Review: Paddington (2014)

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Director: Paul King
Screenwriter: Paul King
Based on Paddington Bear, a character created by Michael Bond
Cast: Hugh Bonneville, Sally Hawkins, Julie Walters, Jim Broadbent, Peter Capaldi & Nicole Kidman, with the voices of Ben Whishaw, Michael Gambon & Imelda Staunton
Runtime: 95 min // Certificate: PG

Unlike most people of a certain age, I had no idea who Paddington even was until fairly recently, so the notion of a feature length film based on his adventures didn’t trouble me anywhere near as much as it might have done. As a friend will testify, I used to think Paddington was the Mayor of London – confusing him with Dick Whittington (don’t ask me how…) – and, as a child, I used to get him confused with Winnie the Pooh, despite the fact he’s named Paddington because he was found at Paddington Station… yeah, I know; I was a stupid, stupid child.

Anyway, having educated myself in the true history of Paddington – as opposed to my confused interpretation of his fictional life – I settled in to watch Paul King’s feature-length take on the character with a certain sense of dread. Even though Paddington meant nothing to me, I’m generally opposed to any and all attempts to reinvent characters for the sake of modern audiences, instead believing that the best way to immerse children in classic stories is to have them read and watch them as they were originally intended. Hey, maybe I’m a bit more culturally conservative than I think I am… That said, my opposition to Paddington wasn’t based solely on nostalgia for a past I never actually experienced inasmuch as it was based on recent experience; you can’t look at things like Postman Pat: The Movie or Transformers and tell me that contemporary reinvention has been a roaring success, because it patently hasn’t.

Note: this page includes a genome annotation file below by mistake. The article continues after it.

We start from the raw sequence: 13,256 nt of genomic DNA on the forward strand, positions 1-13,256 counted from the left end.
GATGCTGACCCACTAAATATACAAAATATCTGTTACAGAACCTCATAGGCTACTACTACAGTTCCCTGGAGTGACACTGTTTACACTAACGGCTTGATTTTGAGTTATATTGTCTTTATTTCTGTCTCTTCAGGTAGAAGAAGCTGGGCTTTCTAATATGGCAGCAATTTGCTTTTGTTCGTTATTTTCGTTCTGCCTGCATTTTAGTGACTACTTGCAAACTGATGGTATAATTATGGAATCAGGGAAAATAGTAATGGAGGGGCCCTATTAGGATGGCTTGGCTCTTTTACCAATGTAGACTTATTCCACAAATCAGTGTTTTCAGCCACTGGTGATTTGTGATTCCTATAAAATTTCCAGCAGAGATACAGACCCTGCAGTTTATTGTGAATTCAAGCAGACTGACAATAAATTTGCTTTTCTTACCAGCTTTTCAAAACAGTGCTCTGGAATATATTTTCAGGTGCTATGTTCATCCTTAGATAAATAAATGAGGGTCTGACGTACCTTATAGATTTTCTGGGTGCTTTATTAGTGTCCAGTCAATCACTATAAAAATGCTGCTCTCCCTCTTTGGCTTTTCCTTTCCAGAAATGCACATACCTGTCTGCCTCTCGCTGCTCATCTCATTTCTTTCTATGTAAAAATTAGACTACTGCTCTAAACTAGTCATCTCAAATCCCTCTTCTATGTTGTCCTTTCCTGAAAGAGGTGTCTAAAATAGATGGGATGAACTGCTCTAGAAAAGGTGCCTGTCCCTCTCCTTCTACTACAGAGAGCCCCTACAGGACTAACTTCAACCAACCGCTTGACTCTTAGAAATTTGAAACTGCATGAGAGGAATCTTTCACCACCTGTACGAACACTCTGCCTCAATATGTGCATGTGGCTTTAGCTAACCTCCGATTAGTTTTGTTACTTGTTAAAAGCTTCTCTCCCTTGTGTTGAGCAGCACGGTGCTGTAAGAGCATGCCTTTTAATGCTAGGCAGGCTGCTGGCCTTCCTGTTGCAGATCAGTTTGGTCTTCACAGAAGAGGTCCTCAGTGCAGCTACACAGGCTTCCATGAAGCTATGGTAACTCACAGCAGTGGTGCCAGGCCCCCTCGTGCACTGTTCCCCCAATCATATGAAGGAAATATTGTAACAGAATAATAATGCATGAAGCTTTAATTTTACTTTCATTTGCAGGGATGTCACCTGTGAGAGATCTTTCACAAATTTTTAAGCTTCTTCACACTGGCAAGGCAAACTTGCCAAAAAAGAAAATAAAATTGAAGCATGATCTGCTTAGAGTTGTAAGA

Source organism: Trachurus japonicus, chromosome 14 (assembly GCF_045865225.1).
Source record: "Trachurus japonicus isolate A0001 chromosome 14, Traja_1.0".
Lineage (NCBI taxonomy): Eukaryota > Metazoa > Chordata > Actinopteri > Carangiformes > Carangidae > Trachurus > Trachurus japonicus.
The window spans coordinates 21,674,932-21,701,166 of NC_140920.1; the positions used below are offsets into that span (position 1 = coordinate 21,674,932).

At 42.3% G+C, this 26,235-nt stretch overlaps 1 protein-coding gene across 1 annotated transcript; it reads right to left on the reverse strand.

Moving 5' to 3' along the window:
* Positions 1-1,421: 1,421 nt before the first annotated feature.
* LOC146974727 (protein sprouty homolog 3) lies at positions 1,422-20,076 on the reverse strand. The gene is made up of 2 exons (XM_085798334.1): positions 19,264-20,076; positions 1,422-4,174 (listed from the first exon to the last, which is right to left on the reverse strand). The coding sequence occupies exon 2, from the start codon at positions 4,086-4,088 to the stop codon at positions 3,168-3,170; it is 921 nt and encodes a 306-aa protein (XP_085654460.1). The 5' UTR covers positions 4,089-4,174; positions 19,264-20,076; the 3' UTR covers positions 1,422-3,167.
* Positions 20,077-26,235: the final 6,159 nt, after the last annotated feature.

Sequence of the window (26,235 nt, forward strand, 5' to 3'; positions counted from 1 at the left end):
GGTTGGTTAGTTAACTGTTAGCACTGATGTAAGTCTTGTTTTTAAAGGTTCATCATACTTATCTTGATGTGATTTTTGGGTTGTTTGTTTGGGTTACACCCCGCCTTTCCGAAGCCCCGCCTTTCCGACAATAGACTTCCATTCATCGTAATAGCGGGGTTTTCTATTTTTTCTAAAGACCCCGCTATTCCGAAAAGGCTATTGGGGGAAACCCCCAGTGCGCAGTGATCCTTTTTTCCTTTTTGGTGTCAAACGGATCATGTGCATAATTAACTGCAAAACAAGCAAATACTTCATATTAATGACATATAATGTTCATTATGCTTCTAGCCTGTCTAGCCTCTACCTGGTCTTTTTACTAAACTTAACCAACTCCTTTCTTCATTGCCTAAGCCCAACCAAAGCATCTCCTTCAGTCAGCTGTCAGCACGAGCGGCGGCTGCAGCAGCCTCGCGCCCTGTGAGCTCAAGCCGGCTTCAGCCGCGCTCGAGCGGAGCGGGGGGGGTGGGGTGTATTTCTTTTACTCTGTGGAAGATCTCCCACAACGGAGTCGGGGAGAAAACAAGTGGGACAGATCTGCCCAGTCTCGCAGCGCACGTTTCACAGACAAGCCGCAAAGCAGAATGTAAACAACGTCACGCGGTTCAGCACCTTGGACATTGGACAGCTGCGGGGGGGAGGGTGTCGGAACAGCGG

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Well, much to my surprise and delight, Paddington is… well, it’s alright. I mean for starters it’s an oddly political film and I think, in the current anti-immigrant climate that is smothering much of Europe, it’s also a necessary and praiseworthy film that has far more balls to stand up for liberal values than most of our “esteemed” politicians right now. If you think I’m reading too much into what is essentially a children’s film, go and see it for yourself; Paddington wears its heart and its values on its sleeve, and that is wonderfully refreshing in a time when everyone else seems to be engaging in a verminous race to the bottom to prove their “toughness” and general lack of human decency and compassion. Paddington admires our differences, praises our similarities, and does not care if you think it’s all a bunch of lefty propaganda or not. I love it for that, even though – objectively speaking – it isn’t a particularly good film. In its defence, however, it also isn’t particularly bad…

Without giving too much detail plot wise, the film acts as an “origin” story for Paddington, chronicling his journey to London and his initial encounter with the Brown family who, after some hemming and hawing from the Father (Bonneville; The Monuments Men), eventually take him to their hearts and adopt him as one of their own. Confronted with the realities of immigrant life in a mysterious new city, Paddington initially struggles with the bizarre human rituals that define modern life, but he quickly grows to feel at home, only to have his new life compromised by the machinations of a vicious taxidermist, Millicent (Kidman; Before I Go To Sleep), who wishes to stuff him and add him to her collection at the Natural History Museum.

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Children will love Paddington for its warmth and humour, and adults will appreciate it for its charm and affection, even if the jokes are split rather too heavily in favour of the younger demographic. That’s not a criticism though; it’s a children’s film, and deserves to be treated as such. The film indulges in lots of ridiculous slapstick, which grows a bit wearisome after a while, but there are also just enough witticisms and curmudgeonly put-downs from Mr Brown to keep more cynical members of the audience entertained, while Ben Whishaw (Skyfall) does a frankly marvellous job of bringing Paddington to life with a near-perfect vocal performance. The film is as predictable and silly as you might expect, and no amount of marmalade-laden nostalgia can make up for its numerous failings, but on the whole it’s a sweet, inoffensive little film that possesses what very few other films have this year; confidence, both in its beliefs and its values and in its audience to take this character to their hearts all over again.

Paddington doesn’t rewrite the rulebook or do anything particularly earth-shattering, but it’s a fun and enjoyable romp that is far funnier than a lot of the other “comedies” we’ve had to endure this year. Furthermore, it does a far better job of smacking down anti-immigrant sentiment than Ed Miliband ever has, and Nigel Farage will no doubt loathe it, so for that alone it’s alright in my book and well worth a watch. Not bad for a bear from darkest Peru, eh?